I hadn’t been back to Haiti for 12 years. I wasn’t sure really why this happened. It became clear as my time with Midwives for Haiti unfolded. One thing I remembered and was nervous about was the Port au Prince airport. My memory was that arrival was chaotic with lots of men vying for your bags, to give you a ride, and mostly to get money from you. Not much different this time, though we did have our Midwives for Haiti connection: Ernst. As men grabbed our bags he wrangled them back and directed us sternly to follow him. Once outside the airport, safely with our driver, I could breathe.
We arrived in Hinche after a 3-hour bumpy ride in the back of a land cruiser that was modified to accommodate lots of people and bags. We sat on benches and hung on as the car navigated huge holes, rocks and curvy mountain roads. The Midwife for Haiti house is located about 1 km from the St. Therese hospital in Hinche. It is protected by a concrete wall and a metal gate. The house itself is quite welcoming, and I was excited to get settled. A quick tour and meeting staff and the other volunteers for the week. I was to be sleeping on the top bunk. That will be interesting for my 54 year old self who gets up at least once a night for the bathroom. Well, I thought, maybe less chance of insects in the top bunk. My roommates were another midwife and 2 nurses from Minnesota. All 3 of these woman come at least annually to volunteer with Midwives for Haiti. I felt reassured that they would guide me during the week.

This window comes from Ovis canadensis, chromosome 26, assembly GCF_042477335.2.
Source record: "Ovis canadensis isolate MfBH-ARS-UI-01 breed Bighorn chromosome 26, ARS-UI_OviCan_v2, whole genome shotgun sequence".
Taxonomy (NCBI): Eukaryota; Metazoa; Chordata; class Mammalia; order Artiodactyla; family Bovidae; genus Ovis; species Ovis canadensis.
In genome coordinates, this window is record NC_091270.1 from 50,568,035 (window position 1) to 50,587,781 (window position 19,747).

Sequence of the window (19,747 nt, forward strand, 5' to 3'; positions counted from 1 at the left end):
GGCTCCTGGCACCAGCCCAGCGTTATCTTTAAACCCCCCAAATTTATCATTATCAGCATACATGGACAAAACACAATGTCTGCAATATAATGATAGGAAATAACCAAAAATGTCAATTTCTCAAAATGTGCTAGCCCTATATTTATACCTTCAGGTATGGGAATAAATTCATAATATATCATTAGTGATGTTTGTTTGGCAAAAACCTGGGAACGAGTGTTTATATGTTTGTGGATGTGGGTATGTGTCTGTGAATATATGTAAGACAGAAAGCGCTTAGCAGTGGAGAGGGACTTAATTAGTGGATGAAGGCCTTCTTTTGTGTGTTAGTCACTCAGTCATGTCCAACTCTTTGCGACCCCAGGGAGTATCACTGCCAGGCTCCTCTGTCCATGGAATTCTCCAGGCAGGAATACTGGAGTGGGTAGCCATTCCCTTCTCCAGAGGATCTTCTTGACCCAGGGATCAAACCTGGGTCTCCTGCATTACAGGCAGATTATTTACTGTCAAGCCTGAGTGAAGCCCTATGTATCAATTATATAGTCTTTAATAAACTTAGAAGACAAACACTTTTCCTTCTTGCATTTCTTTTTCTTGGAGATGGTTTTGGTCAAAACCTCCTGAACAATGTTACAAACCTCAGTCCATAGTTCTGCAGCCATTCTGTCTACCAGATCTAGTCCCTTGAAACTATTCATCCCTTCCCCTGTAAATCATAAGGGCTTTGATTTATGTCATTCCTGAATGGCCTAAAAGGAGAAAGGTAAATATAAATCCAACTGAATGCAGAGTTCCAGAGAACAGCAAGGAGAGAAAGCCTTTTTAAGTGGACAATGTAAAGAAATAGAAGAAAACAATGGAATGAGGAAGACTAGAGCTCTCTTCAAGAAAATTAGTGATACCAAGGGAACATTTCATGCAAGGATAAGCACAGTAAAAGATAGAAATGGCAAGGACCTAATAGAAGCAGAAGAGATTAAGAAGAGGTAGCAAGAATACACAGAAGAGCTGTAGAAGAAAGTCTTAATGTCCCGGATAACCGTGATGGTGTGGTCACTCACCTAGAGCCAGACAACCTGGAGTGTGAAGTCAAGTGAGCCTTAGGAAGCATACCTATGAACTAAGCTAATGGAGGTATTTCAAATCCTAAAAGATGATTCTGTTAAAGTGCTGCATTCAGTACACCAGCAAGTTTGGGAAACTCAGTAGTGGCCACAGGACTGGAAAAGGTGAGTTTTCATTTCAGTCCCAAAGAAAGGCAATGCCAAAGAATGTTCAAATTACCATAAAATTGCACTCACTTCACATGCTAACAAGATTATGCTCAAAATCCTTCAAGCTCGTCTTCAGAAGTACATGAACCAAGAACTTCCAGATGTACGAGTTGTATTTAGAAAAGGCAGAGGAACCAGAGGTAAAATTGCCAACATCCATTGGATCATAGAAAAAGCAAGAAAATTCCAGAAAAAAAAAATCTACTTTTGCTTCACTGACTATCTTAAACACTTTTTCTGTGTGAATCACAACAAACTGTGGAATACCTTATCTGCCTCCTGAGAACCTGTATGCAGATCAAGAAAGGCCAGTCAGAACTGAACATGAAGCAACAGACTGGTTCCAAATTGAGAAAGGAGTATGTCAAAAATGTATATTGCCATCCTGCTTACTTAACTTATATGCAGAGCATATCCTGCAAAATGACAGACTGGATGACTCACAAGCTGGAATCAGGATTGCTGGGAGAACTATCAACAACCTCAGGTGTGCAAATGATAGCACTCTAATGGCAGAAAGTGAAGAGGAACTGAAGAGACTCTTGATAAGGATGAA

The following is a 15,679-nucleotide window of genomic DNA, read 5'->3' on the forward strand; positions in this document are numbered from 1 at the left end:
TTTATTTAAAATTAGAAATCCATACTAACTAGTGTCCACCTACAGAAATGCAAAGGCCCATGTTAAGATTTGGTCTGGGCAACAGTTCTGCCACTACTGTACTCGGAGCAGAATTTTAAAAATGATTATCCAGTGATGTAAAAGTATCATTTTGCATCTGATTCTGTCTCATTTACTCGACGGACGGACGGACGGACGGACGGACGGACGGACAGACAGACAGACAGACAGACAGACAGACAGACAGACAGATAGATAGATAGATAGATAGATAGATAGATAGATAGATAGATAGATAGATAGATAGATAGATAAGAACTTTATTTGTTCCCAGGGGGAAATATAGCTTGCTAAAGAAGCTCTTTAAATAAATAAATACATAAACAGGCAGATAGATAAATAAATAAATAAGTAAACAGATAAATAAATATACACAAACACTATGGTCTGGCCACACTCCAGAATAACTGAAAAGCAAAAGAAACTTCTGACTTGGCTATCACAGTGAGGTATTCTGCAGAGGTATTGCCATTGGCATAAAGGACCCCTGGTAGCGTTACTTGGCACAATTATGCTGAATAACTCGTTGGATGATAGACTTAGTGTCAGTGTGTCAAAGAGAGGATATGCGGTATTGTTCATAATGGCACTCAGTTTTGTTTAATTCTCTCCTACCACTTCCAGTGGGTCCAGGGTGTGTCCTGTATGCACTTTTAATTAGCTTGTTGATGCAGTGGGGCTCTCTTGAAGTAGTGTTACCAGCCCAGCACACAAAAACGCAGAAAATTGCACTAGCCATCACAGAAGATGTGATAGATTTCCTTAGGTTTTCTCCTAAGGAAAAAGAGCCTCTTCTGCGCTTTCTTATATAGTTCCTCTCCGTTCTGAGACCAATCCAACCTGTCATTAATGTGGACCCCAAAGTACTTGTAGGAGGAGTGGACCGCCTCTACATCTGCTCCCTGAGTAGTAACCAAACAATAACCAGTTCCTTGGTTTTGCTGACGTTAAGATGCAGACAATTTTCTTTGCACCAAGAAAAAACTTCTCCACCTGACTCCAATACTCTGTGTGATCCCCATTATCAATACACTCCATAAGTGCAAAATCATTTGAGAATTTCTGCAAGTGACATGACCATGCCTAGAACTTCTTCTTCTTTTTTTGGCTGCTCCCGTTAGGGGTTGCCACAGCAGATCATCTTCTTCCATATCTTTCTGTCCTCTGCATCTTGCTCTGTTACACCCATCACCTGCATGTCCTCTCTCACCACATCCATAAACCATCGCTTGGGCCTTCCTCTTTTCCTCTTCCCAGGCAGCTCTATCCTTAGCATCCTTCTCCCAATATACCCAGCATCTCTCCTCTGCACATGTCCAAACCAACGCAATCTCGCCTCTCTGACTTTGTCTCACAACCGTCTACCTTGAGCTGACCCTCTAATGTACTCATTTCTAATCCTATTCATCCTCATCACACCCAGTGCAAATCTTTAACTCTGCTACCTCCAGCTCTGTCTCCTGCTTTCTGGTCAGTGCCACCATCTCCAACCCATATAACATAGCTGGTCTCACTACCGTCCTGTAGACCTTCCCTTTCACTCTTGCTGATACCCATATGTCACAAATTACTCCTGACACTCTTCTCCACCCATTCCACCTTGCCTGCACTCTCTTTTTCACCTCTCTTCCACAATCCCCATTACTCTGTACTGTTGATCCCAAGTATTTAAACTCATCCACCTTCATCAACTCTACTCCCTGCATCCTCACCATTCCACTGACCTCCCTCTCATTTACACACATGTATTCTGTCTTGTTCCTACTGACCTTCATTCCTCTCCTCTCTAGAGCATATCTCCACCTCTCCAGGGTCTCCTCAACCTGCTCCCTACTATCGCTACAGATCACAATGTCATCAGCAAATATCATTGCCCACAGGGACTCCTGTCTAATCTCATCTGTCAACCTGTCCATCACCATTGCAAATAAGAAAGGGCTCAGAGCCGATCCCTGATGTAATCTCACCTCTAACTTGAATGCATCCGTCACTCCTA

Sunday we went to church with about 1,000 other people at the Cathedral, we toured Hinche, including the market. We briefly toured the hospital. Hospital is a very loose term. It is designed with no inside hallways. Patients are in wards: with 8-10 patients grouped together. L&D consisted of 1 triage room that was like a closet, a long rectangular room about 20×9 with 4 exam tables. These tables all had stirrups, so I hesitate to call them beds, as it was just half a bed. No air conditioning or fans. I was to be at the hospital on Monday. I was nervous.
Monday off to the hospital with Wendy, the other midiwfe. I cared for a 16 year old girl in labor with her first baby. No prenatal care. No idea of gestational age. Her fundal height was 30 cms. Patient said she “9 months”, so either she wasn’t or it was a very small baby. Patients have to bring all their own supplies, including a sheet to lie on. The hospital does not provide food, water or even a bucket to pee in. They also have to pay up front for care, including paying for any lab work that needs to be done. It was so hot, I didn’t even have cool cloths or ice water to comfort this woman. She was 4 centimeters and working hard. There wasn’t much to do to lessen the pain, except physical presence and hands on care. I did try to have her walk a little and at least stand next to the bed. As she was laboring another woman came in much more active labor with her second baby. Wendy and I evaluated her and then helped her birth her baby. There were no towels to dry the baby. I had to just use my gloved hands and then I but the baby under her shirt, which luckily was cotton to keep the baby skin to sin and further dry the baby. All was well. The sweet 16 year old was still laboring when it was time to leave. Hopefully she would have a baby sometime that evening. What challenging conditions to bring life into the world.